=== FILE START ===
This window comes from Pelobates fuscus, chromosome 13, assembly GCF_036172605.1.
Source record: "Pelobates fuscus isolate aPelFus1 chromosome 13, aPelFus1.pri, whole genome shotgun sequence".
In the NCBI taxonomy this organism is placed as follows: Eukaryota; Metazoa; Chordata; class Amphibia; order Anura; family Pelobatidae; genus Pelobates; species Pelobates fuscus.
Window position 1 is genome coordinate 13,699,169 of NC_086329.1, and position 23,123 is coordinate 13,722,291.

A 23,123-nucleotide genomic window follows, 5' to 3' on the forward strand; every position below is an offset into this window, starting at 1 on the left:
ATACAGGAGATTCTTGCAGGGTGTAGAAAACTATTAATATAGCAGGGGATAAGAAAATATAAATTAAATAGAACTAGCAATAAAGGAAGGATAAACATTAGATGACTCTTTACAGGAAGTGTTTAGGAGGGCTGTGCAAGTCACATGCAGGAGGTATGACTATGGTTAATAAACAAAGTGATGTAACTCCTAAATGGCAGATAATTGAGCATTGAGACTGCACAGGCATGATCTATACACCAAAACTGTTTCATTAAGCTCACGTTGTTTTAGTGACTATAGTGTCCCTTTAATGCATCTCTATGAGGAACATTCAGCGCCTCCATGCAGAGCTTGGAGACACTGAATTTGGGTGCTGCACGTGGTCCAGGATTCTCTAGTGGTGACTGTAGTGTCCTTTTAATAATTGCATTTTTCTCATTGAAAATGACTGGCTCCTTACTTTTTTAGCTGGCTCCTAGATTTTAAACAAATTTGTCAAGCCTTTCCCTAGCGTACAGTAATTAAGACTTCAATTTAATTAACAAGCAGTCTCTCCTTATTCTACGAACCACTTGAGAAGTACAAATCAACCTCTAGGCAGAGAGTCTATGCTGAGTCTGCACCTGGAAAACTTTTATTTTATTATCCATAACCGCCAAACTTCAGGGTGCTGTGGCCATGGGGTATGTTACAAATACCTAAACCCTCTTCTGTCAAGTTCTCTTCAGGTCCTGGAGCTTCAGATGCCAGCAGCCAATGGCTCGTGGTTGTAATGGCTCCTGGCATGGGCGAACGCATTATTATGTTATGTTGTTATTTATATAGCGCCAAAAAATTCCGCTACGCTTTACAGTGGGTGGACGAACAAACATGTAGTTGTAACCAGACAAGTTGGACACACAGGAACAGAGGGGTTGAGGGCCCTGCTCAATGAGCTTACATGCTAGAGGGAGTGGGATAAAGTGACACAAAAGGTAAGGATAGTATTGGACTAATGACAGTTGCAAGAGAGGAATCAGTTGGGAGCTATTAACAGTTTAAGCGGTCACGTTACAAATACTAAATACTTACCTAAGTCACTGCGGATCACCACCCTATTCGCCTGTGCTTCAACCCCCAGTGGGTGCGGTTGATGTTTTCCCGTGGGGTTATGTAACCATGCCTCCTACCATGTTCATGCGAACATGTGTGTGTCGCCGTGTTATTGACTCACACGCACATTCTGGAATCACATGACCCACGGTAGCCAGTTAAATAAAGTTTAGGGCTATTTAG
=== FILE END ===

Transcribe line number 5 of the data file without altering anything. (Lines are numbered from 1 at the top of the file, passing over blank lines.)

A 23,123-nucleotide genomic window follows, 5' to 3' on the forward strand; every position below is an offset into this window, starting at 1 on the left: